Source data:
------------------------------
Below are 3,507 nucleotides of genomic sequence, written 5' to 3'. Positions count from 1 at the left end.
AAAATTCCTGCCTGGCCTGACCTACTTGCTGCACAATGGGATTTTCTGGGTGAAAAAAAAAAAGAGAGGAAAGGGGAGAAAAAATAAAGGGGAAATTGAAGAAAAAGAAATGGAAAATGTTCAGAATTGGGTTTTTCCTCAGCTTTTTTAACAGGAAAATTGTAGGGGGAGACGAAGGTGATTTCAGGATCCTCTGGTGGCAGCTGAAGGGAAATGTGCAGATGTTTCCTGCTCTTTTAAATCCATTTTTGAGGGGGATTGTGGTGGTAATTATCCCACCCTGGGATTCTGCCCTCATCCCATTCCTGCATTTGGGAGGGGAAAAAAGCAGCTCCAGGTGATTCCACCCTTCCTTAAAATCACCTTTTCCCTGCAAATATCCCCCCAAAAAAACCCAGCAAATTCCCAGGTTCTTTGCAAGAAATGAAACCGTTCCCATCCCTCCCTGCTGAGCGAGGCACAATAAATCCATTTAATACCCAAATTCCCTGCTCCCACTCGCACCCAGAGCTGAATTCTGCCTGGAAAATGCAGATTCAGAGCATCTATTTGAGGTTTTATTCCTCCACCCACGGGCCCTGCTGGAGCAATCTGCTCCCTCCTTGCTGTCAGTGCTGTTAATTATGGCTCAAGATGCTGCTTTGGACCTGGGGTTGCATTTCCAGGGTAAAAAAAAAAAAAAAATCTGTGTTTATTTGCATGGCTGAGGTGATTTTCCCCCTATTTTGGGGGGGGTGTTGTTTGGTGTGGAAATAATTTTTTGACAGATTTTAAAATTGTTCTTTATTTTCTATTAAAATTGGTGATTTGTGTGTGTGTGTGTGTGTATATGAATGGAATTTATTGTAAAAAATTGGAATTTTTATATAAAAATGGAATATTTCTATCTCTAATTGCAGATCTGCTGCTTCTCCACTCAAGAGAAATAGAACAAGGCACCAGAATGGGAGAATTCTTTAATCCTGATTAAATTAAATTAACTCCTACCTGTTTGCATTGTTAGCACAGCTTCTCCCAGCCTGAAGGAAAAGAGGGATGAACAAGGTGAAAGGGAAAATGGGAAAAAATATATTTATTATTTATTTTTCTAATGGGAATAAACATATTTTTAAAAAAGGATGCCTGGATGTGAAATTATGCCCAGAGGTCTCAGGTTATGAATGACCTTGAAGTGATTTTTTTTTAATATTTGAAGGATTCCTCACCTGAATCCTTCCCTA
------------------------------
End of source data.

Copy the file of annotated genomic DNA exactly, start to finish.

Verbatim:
Below are 3,507 nucleotides of genomic sequence, written 5' to 3'. Positions count from 1 at the left end.
AAAATTCCTGCCTGGCCTGACCTACTTGCTGCACAATGGGATTTTCTGGGTGAAAAAAAAAAAGAGAGGAAAGGGGAGAAAAAATAAAGGGGAAATTGAAGAAAAAGAAATGGAAAATGTTCAGAATTGGGTTTTTCCTCAGCTTTTTTAACAGGAAAATTGTAGGGGGAGACGAAGGTGATTTCAGGATCCTCTGGTGGCAGCTGAAGGGAAATGTGCAGATGTTTCCTGCTCTTTTAAATCCATTTTTGAGGGGGATTGTGGTGGTAATTATCCCACCCTGGGATTCTGCCCTCATCCCATTCCTGCATTTGGGAGGGGAAAAAAGCAGCTCCAGGTGATTCCACCCTTCCTTAAAATCACCTTTTCCCTGCAAATATCCCCCCAAAAAAACCCAGCAAATTCCCAGGTTCTTTGCAAGAAATGAAACCGTTCCCATCCCTCCCTGCTGAGCGAGGCACAATAAATCCATTTAATACCCAAATTCCCTGCTCCCACTCGCACCCAGAGCTGAATTCTGCCTGGAAAATGCAGATTCAGAGCATCTATTTGAGGTTTTATTCCTCCACCCACGGGCCCTGCTGGAGCAATCTGCTCCCTCCTTGCTGTCAGTGCTGTTAATTATGGCTCAAGATGCTGCTTTGGACCTGGGGTTGCATTTCCAGGGTAAAAAAAAAAAAAAAATCTGTGTTTATTTGCATGGCTGAGGTGATTTTCCCCCTATTTTGGGGGGGGTGTTGTTTGGTGTGGAAATAATTTTTTGACAGATTTTAAAATTGTTCTTTATTTTCTATTAAAATTGGTGATTTGTGTGTGTGTGTGTGTGTATATGAATGGAATTTATTGTAAAAAATTGGAATTTTTATATAAAAATGGAATATTTCTATCTCTAATTGCAGATCTGCTGCTTCTCCACTCAAGAGAAATAGAACAAGGCACCAGAATGGGAGAATTCTTTAATCCTGATTAAATTAAATTAACTCCTACCTGTTTGCATTGTTAGCACAGCTTCTCCCAGCCTGAAGGAAAAGAGGGATGAACAAGGTGAAAGGGAAAATGGGAAAAAATATATTTATTATTTATTTTTCTAATGGGAATAAACATATTTTTAAAAAAGGATGCCTGGATGTGAAATTATGCCCAGAGGTCTCAGGTTATGAATGACCTTGAAGTGATTTTTTTTTAATATTTGAAGGATTCCTCACCTGAATCCTTCCCTA